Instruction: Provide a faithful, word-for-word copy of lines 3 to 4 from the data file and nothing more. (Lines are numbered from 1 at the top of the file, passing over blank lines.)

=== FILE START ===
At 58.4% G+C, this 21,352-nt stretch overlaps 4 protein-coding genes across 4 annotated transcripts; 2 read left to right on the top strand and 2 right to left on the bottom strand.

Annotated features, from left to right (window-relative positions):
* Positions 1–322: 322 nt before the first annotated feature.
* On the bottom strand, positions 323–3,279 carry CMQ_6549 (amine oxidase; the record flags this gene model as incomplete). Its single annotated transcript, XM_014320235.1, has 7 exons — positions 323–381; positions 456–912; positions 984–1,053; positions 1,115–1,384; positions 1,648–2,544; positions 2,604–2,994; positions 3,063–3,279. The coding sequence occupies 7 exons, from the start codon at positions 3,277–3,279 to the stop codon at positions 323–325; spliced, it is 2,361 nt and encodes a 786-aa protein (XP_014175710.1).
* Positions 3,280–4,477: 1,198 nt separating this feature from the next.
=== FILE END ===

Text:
* Positions 1–322: 322 nt before the first annotated feature.
* On the bottom strand, positions 323–3,279 carry CMQ_6549 (amine oxidase; the record flags this gene model as incomplete). Its single annotated transcript, XM_014320235.1, has 7 exons — positions 323–381; positions 456–912; positions 984–1,053; positions 1,115–1,384; positions 1,648–2,544; positions 2,604–2,994; positions 3,063–3,279. The coding sequence occupies 7 exons, from the start codon at positions 3,277–3,279 to the stop codon at positions 323–325; spliced, it is 2,361 nt and encodes a 786-aa protein (XP_014175710.1).